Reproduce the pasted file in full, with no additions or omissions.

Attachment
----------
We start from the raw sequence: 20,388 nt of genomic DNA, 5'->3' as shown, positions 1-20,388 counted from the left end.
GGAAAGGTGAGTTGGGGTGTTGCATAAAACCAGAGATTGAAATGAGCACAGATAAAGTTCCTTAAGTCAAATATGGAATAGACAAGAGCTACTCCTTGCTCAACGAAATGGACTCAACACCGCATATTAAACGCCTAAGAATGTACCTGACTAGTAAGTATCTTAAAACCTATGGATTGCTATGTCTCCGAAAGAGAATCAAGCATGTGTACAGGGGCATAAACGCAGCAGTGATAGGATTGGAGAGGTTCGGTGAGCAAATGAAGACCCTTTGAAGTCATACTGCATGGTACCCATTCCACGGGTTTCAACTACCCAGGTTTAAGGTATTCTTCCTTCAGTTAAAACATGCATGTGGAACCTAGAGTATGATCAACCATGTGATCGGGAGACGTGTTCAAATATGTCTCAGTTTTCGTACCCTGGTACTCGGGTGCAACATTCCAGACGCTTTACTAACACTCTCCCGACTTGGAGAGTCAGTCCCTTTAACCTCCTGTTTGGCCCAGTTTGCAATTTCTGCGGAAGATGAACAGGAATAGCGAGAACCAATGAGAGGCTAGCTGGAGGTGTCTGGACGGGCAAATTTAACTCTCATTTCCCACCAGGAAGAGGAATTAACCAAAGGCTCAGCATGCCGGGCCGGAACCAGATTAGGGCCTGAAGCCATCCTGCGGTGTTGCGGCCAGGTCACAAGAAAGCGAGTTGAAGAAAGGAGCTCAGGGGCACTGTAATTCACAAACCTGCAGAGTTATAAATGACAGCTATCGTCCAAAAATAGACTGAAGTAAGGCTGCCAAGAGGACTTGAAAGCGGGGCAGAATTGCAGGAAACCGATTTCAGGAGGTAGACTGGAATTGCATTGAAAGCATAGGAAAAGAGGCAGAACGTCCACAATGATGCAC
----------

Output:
We start from the raw sequence: 20,388 nt of genomic DNA, 5'->3' as shown, positions 1-20,388 counted from the left end.
GGAAAGGTGAGTTGGGGTGTTGCATAAAACCAGAGATTGAAATGAGCACAGATAAAGTTCCTTAAGTCAAATATGGAATAGACAAGAGCTACTCCTTGCTCAACGAAATGGACTCAACACCGCATATTAAACGCCTAAGAATGTACCTGACTAGTAAGTATCTTAAAACCTATGGATTGCTATGTCTCCGAAAGAGAATCAAGCATGTGTACAGGGGCATAAACGCAGCAGTGATAGGATTGGAGAGGTTCGGTGAGCAAATGAAGACCCTTTGAAGTCATACTGCATGGTACCCATTCCACGGGTTTCAACTACCCAGGTTTAAGGTATTCTTCCTTCAGTTAAAACATGCATGTGGAACCTAGAGTATGATCAACCATGTGATCGGGAGACGTGTTCAAATATGTCTCAGTTTTCGTACCCTGGTACTCGGGTGCAACATTCCAGACGCTTTACTAACACTCTCCCGACTTGGAGAGTCAGTCCCTTTAACCTCCTGTTTGGCCCAGTTTGCAATTTCTGCGGAAGATGAACAGGAATAGCGAGAACCAATGAGAGGCTAGCTGGAGGTGTCTGGACGGGCAAATTTAACTCTCATTTCCCACCAGGAAGAGGAATTAACCAAAGGCTCAGCATGCCGGGCCGGAACCAGATTAGGGCCTGAAGCCATCCTGCGGTGTTGCGGCCAGGTCACAAGAAAGCGAGTTGAAGAAAGGAGCTCAGGGGCACTGTAATTCACAAACCTGCAGAGTTATAAATGACAGCTATCGTCCAAAAATAGACTGAAGTAAGGCTGCCAAGAGGACTTGAAAGCGGGGCAGAATTGCAGGAAACCGATTTCAGGAGGTAGACTGGAATTGCATTGAAAGCATAGGAAAAGAGGCAGAACGTCCACAATGATGCAC